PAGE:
Long Logs and Agate House Loop Trail Conditions:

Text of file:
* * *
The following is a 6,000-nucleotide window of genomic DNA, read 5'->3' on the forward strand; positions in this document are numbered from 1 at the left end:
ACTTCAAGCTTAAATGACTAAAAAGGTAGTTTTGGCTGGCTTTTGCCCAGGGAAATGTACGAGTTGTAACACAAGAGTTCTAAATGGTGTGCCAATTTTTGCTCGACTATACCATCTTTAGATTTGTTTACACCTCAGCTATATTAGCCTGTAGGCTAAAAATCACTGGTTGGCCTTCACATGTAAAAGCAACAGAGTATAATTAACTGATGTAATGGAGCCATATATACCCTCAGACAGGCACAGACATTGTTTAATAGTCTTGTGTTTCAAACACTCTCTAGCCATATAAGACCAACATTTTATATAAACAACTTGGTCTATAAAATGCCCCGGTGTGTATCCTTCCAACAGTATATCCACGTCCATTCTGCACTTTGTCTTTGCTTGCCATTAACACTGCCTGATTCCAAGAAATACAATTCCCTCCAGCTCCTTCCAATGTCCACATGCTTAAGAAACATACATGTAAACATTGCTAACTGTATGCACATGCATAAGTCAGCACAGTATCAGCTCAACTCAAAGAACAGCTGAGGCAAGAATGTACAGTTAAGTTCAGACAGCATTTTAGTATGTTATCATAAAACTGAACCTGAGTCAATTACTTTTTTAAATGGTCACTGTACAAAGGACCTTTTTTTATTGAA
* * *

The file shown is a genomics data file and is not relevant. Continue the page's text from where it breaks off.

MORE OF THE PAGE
The Long Logs and Agate House Loop trail is in great condition and maintained by the National Park Service.  Although this is listed as loop trail it is actually more of a lollipop trail. There are two options: you can either do the long logs portion of the trail or the Agate portion. At 0.4 miles the trail will branch out. To the right will lead to the Agate House and to the left will continue on through the Long Logs trail. The portion of the trail leading up to the Agate House is composed of old pavement with a few short steps along the way. Most of the trail along the Long Logs portion is on compacted dirt/sediment. There is no shade along the trail so drress accordingly. Please be aware that rattlesnakes are common in this area. There is no poison ivy along the trail.